Coffee production in Uganda is expected to increase this year following intervention by aBi Trust through its coffee Value Chain Development programme.
aBi’s Value Chain Development programmes are aimed at supporting the Private Sector by building a self sustaining Competitiveness and Investment Climate Strategy in Uganda.
Coffee is Uganda’s traditional cash crop grown in most parts of the country by small holder farmers and a few large scale farmers, associations or organizations. It is a high impact crop on the incomes of households and is steadily grown for a specialized market.
Teopista Nakkungu, the Coffee Development Officer at aBi Trust said that interventions by aBi will in the long run build a self sustaining export led economy for the benefit of all Ugandans.
aBi Trust supports coffee interventions due to the crop’s growing demand and potential as a foreign exchange earner due to the fact that it is among the top priority crops that Government is promoting among farmers as a cash crop, explained Nakkungu.
She added that in the financial year 2014/15, Uganda earned USD449 million from coffee, affirming the potential of the crop to the growth of the economy.
Nankungu explained that aBi decided to intervene after realizing that the coffee sector was faced with challenges ranging from low quality coffee, lack of market, limited access to improved seeds and agro inputs, low consumption of coffee locally among others.
The interventions in the coffee value chain, according to Nakkungu are financed to improve the performance of the crop focusing on production and productivity, quality enhancement, value addition, market development and access, improving the accessibility of agro inputs and plant materials to farmers in addition to promoting coffee consumption culture in Uganda.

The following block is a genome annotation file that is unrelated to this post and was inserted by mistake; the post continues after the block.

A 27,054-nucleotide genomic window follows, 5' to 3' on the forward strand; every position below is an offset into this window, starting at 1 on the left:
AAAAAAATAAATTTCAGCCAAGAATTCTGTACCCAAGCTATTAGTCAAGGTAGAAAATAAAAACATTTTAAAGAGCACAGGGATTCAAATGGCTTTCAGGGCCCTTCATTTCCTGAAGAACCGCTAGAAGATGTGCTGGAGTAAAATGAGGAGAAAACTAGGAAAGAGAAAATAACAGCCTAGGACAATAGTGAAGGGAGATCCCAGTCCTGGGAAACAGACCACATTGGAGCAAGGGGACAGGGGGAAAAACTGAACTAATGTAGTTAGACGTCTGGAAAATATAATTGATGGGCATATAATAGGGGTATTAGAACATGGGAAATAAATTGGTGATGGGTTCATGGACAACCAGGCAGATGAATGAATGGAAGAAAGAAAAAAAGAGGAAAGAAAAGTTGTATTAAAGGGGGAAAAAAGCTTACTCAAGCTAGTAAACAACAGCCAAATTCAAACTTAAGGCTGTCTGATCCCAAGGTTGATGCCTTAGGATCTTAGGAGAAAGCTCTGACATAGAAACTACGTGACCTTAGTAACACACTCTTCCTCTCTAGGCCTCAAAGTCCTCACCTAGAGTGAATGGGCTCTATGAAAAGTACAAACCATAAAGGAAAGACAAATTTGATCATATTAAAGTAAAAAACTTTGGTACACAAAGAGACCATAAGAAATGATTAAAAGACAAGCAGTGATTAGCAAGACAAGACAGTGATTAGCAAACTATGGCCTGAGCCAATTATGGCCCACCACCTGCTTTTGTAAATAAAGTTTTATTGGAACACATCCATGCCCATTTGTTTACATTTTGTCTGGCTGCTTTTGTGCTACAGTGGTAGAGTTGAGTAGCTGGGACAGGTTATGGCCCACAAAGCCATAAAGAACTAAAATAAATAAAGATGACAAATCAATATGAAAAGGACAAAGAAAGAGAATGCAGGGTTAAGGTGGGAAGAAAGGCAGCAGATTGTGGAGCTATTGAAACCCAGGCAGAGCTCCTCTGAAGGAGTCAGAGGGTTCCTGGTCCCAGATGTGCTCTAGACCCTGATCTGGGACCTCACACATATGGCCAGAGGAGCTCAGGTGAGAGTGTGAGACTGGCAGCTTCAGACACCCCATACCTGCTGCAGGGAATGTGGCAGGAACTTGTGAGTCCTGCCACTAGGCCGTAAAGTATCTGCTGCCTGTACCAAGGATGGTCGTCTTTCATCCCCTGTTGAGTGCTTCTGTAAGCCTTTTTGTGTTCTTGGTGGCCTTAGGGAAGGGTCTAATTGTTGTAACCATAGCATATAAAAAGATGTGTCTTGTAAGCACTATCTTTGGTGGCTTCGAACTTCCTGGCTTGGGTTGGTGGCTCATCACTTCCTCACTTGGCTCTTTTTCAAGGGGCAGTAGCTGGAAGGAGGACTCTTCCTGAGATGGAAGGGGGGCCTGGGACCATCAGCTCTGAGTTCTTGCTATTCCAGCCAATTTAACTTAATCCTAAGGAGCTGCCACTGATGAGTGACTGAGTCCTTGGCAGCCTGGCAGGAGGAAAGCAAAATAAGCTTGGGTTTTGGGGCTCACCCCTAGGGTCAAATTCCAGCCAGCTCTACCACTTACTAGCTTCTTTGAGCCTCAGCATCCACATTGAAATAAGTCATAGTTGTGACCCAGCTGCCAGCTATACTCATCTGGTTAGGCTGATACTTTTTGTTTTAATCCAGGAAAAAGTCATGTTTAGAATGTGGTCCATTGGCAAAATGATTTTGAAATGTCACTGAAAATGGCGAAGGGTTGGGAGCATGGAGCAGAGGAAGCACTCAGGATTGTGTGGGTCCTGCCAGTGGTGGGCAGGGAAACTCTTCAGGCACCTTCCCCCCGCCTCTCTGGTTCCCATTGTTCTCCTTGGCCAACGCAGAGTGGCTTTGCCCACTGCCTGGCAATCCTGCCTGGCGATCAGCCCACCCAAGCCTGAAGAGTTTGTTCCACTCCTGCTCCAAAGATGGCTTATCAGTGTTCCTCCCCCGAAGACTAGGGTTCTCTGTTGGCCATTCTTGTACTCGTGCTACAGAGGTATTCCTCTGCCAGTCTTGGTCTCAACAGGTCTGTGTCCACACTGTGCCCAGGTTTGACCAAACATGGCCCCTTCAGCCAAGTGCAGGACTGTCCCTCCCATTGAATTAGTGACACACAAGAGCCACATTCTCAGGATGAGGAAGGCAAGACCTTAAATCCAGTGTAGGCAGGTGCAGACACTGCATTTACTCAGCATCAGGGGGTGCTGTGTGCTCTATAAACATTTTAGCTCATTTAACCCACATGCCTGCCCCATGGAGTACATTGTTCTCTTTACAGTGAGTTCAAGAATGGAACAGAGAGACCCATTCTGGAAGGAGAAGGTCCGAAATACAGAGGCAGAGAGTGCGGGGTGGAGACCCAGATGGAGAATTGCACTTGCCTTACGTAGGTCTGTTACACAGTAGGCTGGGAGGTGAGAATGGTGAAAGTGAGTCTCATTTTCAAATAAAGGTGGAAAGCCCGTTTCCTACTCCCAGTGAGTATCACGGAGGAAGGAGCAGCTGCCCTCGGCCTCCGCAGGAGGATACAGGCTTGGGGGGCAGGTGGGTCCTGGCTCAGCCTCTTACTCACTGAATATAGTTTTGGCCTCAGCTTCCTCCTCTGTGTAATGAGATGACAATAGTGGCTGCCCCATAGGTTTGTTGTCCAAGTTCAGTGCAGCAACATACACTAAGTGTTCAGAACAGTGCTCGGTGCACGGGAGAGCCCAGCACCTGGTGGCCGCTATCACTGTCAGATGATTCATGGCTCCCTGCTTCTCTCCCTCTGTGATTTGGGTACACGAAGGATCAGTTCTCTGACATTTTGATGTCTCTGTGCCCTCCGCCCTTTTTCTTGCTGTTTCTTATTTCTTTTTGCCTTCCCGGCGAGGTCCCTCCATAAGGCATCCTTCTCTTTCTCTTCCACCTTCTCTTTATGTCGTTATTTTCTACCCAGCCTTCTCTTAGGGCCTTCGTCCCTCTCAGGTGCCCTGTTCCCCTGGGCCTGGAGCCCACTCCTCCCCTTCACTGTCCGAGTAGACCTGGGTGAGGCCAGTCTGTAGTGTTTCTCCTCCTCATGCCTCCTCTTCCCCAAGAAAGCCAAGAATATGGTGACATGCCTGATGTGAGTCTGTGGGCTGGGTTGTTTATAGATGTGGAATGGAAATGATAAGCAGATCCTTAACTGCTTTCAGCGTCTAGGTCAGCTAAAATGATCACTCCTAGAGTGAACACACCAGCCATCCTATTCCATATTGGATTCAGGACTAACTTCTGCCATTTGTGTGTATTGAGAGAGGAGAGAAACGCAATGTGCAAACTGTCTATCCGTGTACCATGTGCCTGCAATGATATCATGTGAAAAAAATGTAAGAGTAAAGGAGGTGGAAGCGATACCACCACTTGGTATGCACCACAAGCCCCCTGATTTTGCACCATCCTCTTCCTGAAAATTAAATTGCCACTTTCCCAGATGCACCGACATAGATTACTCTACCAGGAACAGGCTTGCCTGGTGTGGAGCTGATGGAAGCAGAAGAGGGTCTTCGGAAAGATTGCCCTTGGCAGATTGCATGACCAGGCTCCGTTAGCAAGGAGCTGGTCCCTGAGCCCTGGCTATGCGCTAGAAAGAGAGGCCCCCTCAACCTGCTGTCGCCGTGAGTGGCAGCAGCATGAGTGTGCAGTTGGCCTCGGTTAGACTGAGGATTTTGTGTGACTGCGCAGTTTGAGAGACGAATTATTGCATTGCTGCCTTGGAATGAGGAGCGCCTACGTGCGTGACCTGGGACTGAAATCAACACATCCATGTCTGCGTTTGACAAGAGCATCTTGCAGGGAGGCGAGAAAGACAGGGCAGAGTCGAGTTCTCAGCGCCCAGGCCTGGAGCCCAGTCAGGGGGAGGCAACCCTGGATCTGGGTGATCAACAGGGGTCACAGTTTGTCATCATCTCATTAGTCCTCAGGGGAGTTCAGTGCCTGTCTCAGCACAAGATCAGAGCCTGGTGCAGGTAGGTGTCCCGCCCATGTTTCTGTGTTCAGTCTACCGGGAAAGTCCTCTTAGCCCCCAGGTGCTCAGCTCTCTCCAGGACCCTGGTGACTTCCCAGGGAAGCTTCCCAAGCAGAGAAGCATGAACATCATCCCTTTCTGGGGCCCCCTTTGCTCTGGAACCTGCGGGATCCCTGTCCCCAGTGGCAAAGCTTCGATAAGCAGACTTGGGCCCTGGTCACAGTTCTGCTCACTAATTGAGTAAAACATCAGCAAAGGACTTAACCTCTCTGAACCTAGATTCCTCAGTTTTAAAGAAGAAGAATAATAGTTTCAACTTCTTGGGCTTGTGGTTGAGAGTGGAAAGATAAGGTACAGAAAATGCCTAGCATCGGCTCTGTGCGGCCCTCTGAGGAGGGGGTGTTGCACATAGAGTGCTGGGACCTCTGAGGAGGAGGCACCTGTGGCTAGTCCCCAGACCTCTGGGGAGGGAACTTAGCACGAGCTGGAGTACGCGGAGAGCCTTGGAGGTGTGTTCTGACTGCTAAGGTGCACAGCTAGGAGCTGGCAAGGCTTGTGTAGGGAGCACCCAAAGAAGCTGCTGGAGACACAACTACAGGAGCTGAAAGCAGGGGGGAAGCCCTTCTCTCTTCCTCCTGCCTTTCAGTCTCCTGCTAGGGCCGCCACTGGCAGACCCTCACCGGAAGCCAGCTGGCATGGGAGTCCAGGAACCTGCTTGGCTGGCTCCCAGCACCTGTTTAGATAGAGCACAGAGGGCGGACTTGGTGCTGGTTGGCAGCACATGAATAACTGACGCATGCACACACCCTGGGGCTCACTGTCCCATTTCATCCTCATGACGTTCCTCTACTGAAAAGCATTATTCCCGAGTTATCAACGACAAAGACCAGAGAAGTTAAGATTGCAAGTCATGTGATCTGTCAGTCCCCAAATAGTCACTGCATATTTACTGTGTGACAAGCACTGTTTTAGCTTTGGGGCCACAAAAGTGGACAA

This is done through creating projects and capacity building through training, provision of quality and the necessary tools needed in coffee farming with an aim of increasing coffee yields.
As a result, a total of 40 projects have been implemented, over 70,000 farmer household have been reached, over 10 business plans from SMEs are being supported, Centers of Excellence (CoE) established and Coffee Wilt Disease Resistant(CWDr) clean planting material is being produced using the Tissue culture laboratory among other achievements.
Besides the above,3,000 demonstrations cites have been established with experts to support the farmers in learning best practices needed in coffee production right from the nursery to the point of sale, added Nakkungu.
Statistics from aBi Trust indicate that the coffee sector employs a total of 1.2 million farmers and this has reduced house hold poverty among those families. Gender issues are improving while farmers are incorporating climate-smart agricultural tactics through Green Growth initiatives introduced to them.
When it comes to yields by tree, there is a general increases in average yield the two types of coffee; for Arabica coffee, farmers now harvest at least 0.5 kilograms of the red cherries per tree, and for Robusta coffee, a farmer is capable of harvesting at least 1.5 to 8 kilograms per tree of red cherries.
Average acreage of participating farmers has also increased from 0.5 to at least 2 acres. Average outcome has also improved from 45% to 58 % (Kiboko to FAQ) and exportable grades have improved from 78% to at least 85%, of which the target for Robusta coffee is 95 %.
aBi has further supported the provision of clean planting materials, over 40 coffee nurseries have been supported and licensed to produce and sell clean planting materials, established mother gardens and one tissue culture laboratory with the capacity of 2 million seedlings per anum.
Farmers have also been trained over the years on how to handle coffee to ensure quality. In addition 12 central washing stations have established, plus 6 motorized pulper to help in wet coffee processing, supported secondary grading facilities, and 3 primary processing facilities among others.
Nakkungu however adds that despite the progress made in coffee sector so far, there is still a challenge of low uptake of production and quality enhancement technologies, price volatility, which makes marketing hard, adverse effects of climate change, low skills uptake among farmers, unstable exchange rate which leads to high cost of farm inputs among others.
The other challenge is inadequate extension staff to promote Good Agricultural Practices(GAP) and address quality issues, coupled with pests and diseases like the twig borer and coffee wilt disease to mention but a few.
aBi was founded by Governments of Denmark and Uganda and is funded by DANIDA, SIDA, USAID, UKaID, EU and Kfw